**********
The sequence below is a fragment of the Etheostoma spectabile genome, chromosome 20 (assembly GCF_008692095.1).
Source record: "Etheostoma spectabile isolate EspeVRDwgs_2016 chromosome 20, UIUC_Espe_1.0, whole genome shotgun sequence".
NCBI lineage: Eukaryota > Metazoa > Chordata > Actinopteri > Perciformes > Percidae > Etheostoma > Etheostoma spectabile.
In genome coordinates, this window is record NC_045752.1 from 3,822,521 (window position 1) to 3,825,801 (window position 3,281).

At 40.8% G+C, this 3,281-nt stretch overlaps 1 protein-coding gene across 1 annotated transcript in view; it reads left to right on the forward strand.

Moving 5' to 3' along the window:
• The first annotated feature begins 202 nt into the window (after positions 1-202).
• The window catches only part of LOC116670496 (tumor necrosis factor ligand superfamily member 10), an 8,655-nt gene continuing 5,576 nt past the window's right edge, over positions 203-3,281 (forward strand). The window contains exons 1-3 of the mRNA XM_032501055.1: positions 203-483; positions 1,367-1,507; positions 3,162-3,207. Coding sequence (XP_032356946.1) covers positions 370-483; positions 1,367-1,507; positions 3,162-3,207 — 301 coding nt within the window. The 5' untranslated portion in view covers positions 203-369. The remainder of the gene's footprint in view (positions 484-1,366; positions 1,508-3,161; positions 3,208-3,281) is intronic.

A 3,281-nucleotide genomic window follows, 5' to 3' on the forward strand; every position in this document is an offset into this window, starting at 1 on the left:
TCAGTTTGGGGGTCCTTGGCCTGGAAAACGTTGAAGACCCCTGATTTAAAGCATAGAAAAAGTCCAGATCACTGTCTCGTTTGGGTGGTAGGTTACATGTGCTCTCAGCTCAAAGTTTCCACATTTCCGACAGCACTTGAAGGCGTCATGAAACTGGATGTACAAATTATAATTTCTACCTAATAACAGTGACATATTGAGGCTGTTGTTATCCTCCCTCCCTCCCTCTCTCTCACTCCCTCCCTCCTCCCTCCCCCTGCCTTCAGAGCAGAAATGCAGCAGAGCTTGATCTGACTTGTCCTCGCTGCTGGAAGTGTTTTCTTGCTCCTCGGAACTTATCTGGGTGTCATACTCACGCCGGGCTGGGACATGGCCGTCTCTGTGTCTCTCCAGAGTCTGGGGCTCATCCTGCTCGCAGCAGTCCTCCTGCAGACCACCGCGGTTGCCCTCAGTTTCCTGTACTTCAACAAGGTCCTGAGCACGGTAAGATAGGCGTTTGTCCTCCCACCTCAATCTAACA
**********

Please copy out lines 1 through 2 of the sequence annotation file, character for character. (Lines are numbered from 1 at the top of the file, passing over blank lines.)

The sequence below is a fragment of the Etheostoma spectabile genome, chromosome 20 (assembly GCF_008692095.1).
Source record: "Etheostoma spectabile isolate EspeVRDwgs_2016 chromosome 20, UIUC_Espe_1.0, whole genome shotgun sequence".